ICE ICE Baby
It was this mindset that McKInsey applied when it was retained by U.S. Immigration and Customs Enforcement (ICE). Only this time the “consultants reportedly made a series of recommendations so extreme that even some career ICE personnel grew uncomfortable.” We’re not sure why though. After all, among the rather harmless recommendations were “restricting the caloric intakes of people in detention, cutting spending on medical supplies, and streamlining the deportation process.” What’s so wrong about denying people food and medical attention while attempting to speed up their “repatriation”?
Savage insists “McKinsey’s involvement in the Trump administration’s cruel immigration agenda is just one incident among many to have earned it unwanted scrutiny in recent years — and almost certainly won’t be the last.” Especially considering it’s “elsewhere involved with various despotic governments, corrupt figures, and authoritarian regimes.”
Did McKinsey Help Commit Mass Murder?
“Though the company has not been charged or sued by the federal government, McKinsey’s involvement in Purdue Pharma’s activities was clearly not passive or peripheral.” In fact, “McKinsey consultants worked closely with Purdue Pharma management both to identify the causes of declining sales and to formulate a strategy by which they could be reversed.” That they did so despite the obvious catastrophic costs is at once atrocious and abominable. Savage says “McKinsey’s best and brightest effectively helped Purdue Pharma carry out the corporate equivalent of manslaughter.” We wonder if their efforts don’t more closely resemble mass murder. And premeditated mass murder at that. After all, both McKinsey and Purdue knew full well that mass prescriptions would kill people. Yet they ramped up the prescribing anyway.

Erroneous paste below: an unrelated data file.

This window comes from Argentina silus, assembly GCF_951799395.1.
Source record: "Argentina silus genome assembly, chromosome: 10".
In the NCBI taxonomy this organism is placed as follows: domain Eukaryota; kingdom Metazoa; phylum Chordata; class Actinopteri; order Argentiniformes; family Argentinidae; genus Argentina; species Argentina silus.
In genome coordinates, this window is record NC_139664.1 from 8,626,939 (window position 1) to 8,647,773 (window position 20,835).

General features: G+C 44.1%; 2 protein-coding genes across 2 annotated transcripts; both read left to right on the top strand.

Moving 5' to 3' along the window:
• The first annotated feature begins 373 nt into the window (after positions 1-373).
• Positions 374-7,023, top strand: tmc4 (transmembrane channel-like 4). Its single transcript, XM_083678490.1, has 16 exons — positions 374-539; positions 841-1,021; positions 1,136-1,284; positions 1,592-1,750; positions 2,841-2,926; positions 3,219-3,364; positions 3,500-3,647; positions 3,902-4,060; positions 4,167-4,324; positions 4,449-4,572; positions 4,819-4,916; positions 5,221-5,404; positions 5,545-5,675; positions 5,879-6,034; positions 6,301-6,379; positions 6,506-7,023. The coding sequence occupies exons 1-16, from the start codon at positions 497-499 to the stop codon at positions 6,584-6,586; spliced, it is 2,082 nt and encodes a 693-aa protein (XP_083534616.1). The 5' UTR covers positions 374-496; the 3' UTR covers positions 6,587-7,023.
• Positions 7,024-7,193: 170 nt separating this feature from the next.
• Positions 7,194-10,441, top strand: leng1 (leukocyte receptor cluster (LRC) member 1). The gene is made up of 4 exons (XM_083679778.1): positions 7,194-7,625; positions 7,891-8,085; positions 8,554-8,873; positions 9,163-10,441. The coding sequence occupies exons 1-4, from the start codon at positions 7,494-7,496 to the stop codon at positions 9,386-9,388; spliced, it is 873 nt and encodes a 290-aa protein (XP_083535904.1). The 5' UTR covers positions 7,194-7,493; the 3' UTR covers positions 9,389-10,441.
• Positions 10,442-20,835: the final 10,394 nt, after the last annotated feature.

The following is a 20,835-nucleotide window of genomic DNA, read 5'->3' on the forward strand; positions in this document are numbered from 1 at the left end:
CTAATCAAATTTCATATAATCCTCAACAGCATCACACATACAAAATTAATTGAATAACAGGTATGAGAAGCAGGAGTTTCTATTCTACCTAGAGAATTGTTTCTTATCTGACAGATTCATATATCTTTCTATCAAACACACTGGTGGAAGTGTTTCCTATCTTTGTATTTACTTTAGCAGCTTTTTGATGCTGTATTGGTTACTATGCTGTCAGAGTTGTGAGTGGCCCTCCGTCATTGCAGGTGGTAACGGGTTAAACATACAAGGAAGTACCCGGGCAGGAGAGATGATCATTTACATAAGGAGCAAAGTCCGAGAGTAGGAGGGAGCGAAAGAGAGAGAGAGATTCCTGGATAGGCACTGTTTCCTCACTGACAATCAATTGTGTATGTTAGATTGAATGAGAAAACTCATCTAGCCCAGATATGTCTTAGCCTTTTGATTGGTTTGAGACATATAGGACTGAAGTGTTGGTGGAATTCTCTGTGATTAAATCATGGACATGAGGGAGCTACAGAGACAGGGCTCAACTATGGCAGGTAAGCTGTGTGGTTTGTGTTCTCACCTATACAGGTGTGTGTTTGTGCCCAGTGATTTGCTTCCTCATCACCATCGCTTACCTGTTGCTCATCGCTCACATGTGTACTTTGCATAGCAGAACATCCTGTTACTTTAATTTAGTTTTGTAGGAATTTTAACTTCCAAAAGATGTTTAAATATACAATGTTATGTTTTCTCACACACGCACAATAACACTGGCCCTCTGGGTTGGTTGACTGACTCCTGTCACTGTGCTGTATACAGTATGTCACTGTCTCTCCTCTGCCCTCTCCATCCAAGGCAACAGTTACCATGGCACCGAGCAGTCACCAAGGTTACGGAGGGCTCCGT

What do you think? Should McKinsey also be held accountable? Have you also suffered as a result of its actions? Has someone you know and loved suffered? Ralph Boggs has. And he thinks the billion dollar fines aren’t enough. Boggs, who was prescribed OxyContin in the early 2000s and recently lost his son to a fentanyl overdose, told the New York Times: “We can’t get our loved ones back. To me that’s not worth anything. You can’t write a dollar amount for that.”